Should I plant Amorpha fruticosa (indigo bush)? xpost

canishel(z7 TN)

I received two seedlings of indigo bush. The plan was to plant them in a sunny/part sunny clearing in the woods. The soil is clay, but I amend plantings with compost and soil conditioner.

Indigo bush is apparently tolerant of drought, which is important for me because I won't be able to water it frequently. The objective is to provide habitat and foodstuffs for wildlife. So far in that area I've planted yaupon holly, Arizona cypress, common milkweed, and butterfly milkweed, none of which have died yet.

Indigo bush is considered a noxious weed in two states. I am in East Tennessee.

Does anyone have any experience with invasiveness of indigo bush?

Thanks for any advice.

SaveComment6Like
Comments (6)
Thank you for reporting this comment. Undo
WoodsTea 6a MO(6a)

The problem in WA at least is that it's considered non-native there, which isn't the case in TN.

The only thing I can say about it from experience is that these things get pretty big in the right conditions. There is some near the creek that our part of the city drains into that's 10+ feet tall. It's really something -- I wish I could plant some in my yard, but the lower ground where it would be moist enough has more than enough shrubs already.


Save    
Thank you for reporting this comment. Undo
canishel(z7 TN)

Thanks.

I don't care how big it gets; there's enough clearing to handle it. If it dies from drought, at least I've learned something. My concern is will it take over the other plants.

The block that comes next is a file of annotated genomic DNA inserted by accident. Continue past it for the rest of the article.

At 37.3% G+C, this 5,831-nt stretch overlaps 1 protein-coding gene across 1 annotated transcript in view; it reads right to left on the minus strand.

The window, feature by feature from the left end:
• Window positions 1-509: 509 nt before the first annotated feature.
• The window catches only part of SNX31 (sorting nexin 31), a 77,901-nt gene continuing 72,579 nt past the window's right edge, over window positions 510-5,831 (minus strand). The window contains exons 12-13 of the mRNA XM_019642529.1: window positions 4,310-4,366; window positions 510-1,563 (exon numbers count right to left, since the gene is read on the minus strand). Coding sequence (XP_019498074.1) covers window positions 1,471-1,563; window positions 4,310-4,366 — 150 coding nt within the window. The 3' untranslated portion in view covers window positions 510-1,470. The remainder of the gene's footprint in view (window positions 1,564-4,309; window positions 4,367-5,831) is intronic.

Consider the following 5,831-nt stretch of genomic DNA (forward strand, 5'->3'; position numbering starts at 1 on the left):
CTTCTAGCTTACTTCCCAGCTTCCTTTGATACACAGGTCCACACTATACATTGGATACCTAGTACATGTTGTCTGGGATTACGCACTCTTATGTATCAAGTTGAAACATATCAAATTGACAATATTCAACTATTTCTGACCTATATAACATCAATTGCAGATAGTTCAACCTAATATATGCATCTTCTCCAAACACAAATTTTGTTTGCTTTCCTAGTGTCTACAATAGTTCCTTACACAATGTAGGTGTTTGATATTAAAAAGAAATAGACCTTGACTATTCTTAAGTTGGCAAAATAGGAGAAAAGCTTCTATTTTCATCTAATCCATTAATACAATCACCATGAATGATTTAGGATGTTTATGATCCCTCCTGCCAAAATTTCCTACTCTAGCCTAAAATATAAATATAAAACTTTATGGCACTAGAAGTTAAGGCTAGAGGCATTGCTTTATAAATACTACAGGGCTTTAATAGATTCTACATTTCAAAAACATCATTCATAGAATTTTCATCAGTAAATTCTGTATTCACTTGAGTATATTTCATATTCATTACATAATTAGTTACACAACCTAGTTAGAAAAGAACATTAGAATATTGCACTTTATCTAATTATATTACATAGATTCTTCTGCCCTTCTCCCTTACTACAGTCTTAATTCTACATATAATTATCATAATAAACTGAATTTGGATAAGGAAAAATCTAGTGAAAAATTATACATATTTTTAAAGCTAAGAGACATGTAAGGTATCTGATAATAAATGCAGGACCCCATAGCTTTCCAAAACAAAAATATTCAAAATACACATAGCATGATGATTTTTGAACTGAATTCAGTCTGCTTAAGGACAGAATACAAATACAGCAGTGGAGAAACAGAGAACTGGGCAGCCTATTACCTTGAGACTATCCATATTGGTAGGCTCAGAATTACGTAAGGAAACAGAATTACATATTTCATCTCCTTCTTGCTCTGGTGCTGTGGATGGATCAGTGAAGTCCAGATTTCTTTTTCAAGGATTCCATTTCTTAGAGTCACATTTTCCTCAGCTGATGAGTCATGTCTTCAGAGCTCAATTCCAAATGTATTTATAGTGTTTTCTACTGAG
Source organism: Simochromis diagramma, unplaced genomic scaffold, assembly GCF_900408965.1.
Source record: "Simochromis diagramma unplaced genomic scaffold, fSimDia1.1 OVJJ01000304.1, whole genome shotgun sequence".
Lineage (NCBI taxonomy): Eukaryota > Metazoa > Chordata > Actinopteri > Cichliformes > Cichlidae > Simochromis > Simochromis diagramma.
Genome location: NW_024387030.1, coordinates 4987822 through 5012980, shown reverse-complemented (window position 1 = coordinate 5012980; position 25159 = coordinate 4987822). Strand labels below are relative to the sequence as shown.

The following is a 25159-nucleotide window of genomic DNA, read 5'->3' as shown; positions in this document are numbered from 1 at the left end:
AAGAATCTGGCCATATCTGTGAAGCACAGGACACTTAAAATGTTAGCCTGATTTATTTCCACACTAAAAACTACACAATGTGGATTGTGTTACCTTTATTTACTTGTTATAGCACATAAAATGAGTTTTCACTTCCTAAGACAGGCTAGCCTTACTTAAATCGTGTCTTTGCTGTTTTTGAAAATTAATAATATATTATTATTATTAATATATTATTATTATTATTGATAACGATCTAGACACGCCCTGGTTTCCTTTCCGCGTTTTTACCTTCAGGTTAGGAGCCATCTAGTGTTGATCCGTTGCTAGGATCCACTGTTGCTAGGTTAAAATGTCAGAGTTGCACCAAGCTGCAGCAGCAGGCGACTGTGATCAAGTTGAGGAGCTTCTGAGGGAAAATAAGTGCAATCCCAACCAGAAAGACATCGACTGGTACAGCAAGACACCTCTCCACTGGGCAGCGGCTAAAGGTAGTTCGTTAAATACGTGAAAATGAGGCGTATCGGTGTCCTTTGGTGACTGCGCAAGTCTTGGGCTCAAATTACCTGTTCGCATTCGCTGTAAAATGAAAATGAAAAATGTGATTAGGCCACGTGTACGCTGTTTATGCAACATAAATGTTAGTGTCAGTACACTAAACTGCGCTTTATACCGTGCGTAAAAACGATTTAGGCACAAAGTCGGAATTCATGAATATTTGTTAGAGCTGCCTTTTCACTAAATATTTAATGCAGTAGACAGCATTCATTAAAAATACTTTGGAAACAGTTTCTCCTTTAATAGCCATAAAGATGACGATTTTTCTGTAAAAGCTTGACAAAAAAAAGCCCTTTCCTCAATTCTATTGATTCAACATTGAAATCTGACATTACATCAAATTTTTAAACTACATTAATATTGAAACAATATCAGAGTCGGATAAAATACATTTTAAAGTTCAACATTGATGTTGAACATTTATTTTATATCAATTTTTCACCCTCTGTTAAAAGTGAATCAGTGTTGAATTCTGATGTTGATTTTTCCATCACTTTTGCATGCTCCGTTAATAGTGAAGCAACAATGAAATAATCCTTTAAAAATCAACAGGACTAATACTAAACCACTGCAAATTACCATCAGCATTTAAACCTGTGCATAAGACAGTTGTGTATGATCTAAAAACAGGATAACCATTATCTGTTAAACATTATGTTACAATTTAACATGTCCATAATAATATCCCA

I cross-posted in Tennessee gardening, so we'll see if anyone responds.

Save    
Thank you for reporting this comment. Undo
WoodsTea 6a MO(6a)

I guess my point is that it's only considered noxious/invasive in two states where it's not native, so I wouldn't make any conclusion about its aggressiveness in TN based just on that. It competes well along streams, but it's not like a bush honeysuckle type plant that will spread everywhere, and if your site is reasonably dry you shouldn't have to worry about it taking over. The yaupon holly should easily hold its own against it.

As a tall shrub it could certainly shade out something like the milkweeds, but then they can spread easily via seed -- especially the common milkweed -- if there's enough sun in the areas around them.


Save     Thanked by canishel
Thank you for reporting this comment. Undo
Skip1909(7a New Jersey)

There's some of it on the roadside here. One patch is up on a mound between the road and a field in sort of hedge, the other is at the edge of a ditch. They are bunched in groups so it looks like it does like to spread, and doesn't look too sensitive to moisture.

Save    
Thank you for reporting this comment. Undo
canishel(z7 TN)

Thanks for all the info.

They now have a home. We'll see how they do.

Save    
Thank you for reporting this comment. Undo
barbarag_happy(8A)

Very drought tolerant but was way too happy for me here in SE Virginia. It suckers like mad. Pretty in bloom tho!

Save     Thanked by canishel
Browse Gardening and Landscaping Stories on Houzz See all Stories
Product Picks Guest Picks: 20 Gorgeous Perennials to Plant Now
Take advantage of warm spring weather to create a colorful garden with blooming plants, succulents and ornamental grasses
Full Story
California Native Plants 9 Flowers That Draw Butterflies
Charm winged beauties and human visitors alike with these enticing, fragrant and colorful blooms for the garden
Full Story
Landscape Design 4 Tips for Creating a Small Garden That Welcomes Wildlife
Win over birds, bees, butterflies and neighbors with these design strategies
Full Story
Inspiration for some backyard chats
Inspiration for a warm welcome
Inspiration for dinner time under the stars
Inspiration for a little quality time
Inspiration for making that best pizza ever
Step into a Ferguson Showroom and you'll be surrounded by the latest styles in kitchen, bath and lighting design... Read More